Modeling The Process of an NFL Play as a Sequential Game to determine the meaning of Offensive and Defensive Formational and Personnel Splits

By Max Mulitz

 

Here’s what a sequential game is.  Below I took a crack at Modeling the general process of a play as a sequential game.

PlayProcess1.png

Basically, nature determines the attributes of the situation such as the down & distance, score differential, time remaining, whatever other factors could be relevant to teams strategy on a given play. Obviously in reality these factors are determined by previous events in the game, but from the perspective of selecting a given play they can be taken as a given.

Then in reality the order of the decisions made differs by team. Some offenses will choose their personnel, formation, and play prior to lining up and will not deviate from that regardless of what the defense does. Other offenses will select personnel, then formation, then choose between a menu of run and pass plays depending on defensive alignment. Still other offenses will select personnel and formation, then use motion to change the formation and snap the ball quickly to prevent the defense from adjusting their coverage to the new formation. This tactic is outlined below.

Play1.png

Similarly, a defense may attempt to disguise it’s front/coverage until right before the snap, so really after personnel is chosen both teams have options to to manipulate the information the opponent observes.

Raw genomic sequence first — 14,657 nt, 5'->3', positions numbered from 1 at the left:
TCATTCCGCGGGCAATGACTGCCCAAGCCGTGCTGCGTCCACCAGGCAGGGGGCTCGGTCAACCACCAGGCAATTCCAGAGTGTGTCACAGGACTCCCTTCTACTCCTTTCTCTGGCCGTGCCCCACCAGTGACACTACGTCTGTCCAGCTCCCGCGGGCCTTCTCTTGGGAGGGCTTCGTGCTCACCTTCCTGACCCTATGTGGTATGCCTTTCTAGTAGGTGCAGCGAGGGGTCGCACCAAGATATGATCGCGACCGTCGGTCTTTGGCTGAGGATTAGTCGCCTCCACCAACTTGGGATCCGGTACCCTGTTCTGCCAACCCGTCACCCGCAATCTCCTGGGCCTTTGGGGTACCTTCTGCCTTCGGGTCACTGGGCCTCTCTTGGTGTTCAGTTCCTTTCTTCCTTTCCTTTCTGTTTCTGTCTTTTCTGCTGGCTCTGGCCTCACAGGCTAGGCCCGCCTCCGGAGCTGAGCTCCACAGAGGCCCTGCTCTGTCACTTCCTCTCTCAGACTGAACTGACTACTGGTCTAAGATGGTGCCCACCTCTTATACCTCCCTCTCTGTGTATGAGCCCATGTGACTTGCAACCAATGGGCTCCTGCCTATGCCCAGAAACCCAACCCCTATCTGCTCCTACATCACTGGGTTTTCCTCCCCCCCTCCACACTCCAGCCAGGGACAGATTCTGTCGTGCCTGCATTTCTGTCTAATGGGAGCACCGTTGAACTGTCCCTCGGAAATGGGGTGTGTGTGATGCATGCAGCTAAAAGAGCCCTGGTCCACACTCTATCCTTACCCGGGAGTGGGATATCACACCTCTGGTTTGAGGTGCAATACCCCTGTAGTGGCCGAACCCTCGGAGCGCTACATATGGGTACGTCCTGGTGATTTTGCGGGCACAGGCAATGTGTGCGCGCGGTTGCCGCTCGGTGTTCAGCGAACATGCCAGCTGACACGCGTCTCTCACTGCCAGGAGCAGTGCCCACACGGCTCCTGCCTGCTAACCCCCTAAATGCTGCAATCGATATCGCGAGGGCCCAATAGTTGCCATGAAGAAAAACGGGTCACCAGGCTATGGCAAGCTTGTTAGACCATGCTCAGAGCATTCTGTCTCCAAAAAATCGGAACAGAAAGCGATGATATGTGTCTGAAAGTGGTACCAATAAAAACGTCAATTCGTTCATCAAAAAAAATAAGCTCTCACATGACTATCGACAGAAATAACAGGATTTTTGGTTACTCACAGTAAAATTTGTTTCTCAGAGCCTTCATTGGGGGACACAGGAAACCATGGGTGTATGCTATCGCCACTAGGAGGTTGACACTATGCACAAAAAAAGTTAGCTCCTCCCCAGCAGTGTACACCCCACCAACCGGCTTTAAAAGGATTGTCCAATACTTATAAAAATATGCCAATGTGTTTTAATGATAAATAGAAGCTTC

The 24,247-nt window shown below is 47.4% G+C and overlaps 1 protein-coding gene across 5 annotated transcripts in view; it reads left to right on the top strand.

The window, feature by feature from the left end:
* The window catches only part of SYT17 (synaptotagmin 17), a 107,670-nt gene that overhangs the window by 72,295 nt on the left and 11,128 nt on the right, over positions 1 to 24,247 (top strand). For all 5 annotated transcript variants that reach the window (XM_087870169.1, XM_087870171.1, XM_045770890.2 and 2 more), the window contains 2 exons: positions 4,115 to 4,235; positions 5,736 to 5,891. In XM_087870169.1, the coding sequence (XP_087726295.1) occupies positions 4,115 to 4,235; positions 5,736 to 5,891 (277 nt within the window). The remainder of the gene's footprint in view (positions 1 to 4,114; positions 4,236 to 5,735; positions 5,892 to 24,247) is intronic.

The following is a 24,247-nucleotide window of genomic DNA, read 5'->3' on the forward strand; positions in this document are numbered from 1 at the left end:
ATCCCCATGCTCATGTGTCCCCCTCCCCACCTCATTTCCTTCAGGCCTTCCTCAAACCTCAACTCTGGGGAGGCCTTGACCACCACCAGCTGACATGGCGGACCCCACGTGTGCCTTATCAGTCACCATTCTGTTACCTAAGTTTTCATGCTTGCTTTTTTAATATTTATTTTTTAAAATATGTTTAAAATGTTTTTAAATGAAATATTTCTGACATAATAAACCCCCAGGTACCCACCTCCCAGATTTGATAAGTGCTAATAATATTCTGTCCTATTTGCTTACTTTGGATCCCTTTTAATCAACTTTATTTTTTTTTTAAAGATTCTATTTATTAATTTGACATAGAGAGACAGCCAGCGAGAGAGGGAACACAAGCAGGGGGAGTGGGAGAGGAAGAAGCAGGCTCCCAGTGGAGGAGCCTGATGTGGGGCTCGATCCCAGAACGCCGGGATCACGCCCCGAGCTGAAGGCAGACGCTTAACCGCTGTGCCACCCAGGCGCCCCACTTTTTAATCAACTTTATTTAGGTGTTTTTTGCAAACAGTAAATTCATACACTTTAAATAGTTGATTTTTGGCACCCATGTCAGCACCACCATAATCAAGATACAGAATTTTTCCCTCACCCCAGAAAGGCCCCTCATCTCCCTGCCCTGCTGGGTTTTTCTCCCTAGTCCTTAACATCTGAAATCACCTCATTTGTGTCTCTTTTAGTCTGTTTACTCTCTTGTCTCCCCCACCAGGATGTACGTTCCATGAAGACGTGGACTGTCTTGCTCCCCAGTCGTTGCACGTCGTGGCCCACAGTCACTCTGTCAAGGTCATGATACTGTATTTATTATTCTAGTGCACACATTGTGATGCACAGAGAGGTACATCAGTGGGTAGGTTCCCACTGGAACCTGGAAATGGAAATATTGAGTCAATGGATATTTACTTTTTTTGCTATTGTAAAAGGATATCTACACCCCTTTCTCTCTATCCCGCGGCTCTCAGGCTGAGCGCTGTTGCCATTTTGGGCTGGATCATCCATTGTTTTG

On the other hand, the only option an offense has to manipulate the personnel of the defense is to hurry up following an in bounds play to prevent the opponent from substituting. Nevertheless, it is evident that the process of the offense and defense selecting personnel is usually a sequential game while formations and player location at the snap is more fluid. For this reason, analysis of Offensive Personnel vs. Defensive Personnel performance is easier to apply directly than formational/pre-snap alignment analysis.

Anyway, looking at personnel usage has become all the rage in Basketball. Thinking about sequential order of decision making on a play can help inform what situational splits are the most informative when looking at tendencies and making decisions.

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